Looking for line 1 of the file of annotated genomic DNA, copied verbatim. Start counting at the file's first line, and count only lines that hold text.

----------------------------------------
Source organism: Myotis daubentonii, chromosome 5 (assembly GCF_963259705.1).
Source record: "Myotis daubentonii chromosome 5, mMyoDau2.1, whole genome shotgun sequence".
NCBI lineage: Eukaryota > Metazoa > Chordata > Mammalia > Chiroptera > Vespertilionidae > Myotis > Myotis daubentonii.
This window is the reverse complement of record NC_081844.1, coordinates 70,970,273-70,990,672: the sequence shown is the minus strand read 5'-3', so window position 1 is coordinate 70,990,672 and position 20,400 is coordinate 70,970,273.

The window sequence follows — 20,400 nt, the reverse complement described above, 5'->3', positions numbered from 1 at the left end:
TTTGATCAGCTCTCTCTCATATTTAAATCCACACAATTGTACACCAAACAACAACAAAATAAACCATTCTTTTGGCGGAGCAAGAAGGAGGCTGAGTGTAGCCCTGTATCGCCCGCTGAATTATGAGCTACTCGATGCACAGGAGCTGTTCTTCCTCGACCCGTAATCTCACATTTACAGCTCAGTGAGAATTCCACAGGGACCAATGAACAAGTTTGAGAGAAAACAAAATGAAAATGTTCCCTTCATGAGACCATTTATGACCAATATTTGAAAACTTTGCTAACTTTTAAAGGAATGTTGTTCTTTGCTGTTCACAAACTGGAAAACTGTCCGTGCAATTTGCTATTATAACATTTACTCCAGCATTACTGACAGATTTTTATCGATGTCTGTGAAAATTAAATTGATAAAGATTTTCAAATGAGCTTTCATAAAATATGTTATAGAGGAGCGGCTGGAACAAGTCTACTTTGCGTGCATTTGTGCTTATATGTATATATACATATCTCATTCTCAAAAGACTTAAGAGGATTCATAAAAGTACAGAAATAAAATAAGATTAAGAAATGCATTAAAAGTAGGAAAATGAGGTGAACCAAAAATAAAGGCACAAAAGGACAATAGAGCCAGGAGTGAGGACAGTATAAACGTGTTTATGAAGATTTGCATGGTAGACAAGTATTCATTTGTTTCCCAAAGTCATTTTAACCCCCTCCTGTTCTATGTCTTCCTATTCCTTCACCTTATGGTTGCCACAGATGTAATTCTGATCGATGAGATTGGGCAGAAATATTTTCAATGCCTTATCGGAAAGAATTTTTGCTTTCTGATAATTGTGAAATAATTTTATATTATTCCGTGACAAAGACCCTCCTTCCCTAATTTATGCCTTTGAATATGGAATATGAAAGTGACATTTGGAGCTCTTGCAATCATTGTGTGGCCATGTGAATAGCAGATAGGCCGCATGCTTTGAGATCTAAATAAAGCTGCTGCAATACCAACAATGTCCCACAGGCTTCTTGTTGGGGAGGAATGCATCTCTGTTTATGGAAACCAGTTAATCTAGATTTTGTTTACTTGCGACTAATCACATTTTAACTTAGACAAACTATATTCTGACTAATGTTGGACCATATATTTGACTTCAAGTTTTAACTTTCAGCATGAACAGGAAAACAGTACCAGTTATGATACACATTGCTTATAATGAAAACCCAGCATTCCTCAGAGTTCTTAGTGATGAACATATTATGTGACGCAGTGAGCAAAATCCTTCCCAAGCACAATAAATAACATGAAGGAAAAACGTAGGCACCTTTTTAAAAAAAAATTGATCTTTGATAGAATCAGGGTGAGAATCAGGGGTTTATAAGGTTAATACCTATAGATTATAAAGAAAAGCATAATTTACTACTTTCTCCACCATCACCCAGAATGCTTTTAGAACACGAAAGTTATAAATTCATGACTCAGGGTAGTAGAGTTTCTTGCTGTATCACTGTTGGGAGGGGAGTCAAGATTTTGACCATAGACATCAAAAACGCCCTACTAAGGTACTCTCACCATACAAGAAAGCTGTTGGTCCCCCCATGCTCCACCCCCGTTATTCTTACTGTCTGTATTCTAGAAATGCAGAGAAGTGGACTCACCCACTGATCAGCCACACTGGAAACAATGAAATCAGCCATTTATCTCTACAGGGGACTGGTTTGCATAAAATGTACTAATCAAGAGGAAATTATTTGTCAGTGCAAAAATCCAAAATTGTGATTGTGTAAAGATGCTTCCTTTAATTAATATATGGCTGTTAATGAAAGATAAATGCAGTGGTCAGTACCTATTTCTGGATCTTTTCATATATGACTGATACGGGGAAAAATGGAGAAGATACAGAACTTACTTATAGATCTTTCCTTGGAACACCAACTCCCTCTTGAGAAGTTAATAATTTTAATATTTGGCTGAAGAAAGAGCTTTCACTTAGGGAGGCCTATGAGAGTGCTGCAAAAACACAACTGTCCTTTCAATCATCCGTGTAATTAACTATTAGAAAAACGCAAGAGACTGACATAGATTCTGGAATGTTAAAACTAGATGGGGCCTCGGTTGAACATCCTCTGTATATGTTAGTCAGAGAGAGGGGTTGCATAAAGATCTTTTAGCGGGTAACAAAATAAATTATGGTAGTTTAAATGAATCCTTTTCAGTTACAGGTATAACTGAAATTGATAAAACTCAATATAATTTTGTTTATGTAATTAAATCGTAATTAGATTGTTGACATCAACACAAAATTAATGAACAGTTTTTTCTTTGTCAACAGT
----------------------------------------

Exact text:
Source organism: Myotis daubentonii, chromosome 5 (assembly GCF_963259705.1).